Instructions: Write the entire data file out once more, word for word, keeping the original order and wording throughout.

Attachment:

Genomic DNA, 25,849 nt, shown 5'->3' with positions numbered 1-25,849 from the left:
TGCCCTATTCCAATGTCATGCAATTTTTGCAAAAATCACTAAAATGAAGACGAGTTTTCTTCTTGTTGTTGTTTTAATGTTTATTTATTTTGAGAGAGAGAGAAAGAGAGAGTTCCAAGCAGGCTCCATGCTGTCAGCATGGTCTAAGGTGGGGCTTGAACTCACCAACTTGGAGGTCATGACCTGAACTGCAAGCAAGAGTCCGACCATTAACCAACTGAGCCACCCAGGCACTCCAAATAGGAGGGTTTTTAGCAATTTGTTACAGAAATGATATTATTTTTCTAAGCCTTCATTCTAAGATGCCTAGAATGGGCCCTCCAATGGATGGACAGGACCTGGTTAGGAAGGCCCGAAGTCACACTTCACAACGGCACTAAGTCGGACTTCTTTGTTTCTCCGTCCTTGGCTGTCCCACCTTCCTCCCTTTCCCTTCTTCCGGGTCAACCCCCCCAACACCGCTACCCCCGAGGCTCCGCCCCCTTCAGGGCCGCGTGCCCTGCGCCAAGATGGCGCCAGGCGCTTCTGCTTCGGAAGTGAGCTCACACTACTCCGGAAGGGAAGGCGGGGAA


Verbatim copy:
Genomic DNA, 25,849 nt, shown 5'->3' with positions numbered 1-25,849 from the left:
TGCCCTATTCCAATGTCATGCAATTTTTGCAAAAATCACTAAAATGAAGACGAGTTTTCTTCTTGTTGTTGTTTTAATGTTTATTTATTTTGAGAGAGAGAGAAAGAGAGAGTTCCAAGCAGGCTCCATGCTGTCAGCATGGTCTAAGGTGGGGCTTGAACTCACCAACTTGGAGGTCATGACCTGAACTGCAAGCAAGAGTCCGACCATTAACCAACTGAGCCACCCAGGCACTCCAAATAGGAGGGTTTTTAGCAATTTGTTACAGAAATGATATTATTTTTCTAAGCCTTCATTCTAAGATGCCTAGAATGGGCCCTCCAATGGATGGACAGGACCTGGTTAGGAAGGCCCGAAGTCACACTTCACAACGGCACTAAGTCGGACTTCTTTGTTTCTCCGTCCTTGGCTGTCCCACCTTCCTCCCTTTCCCTTCTTCCGGGTCAACCCCCCCAACACCGCTACCCCCGAGGCTCCGCCCCCTTCAGGGCCGCGTGCCCTGCGCCAAGATGGCGCCAGGCGCTTCTGCTTCGGAAGTGAGCTCACACTACTCCGGAAGGGAAGGCGGGGAA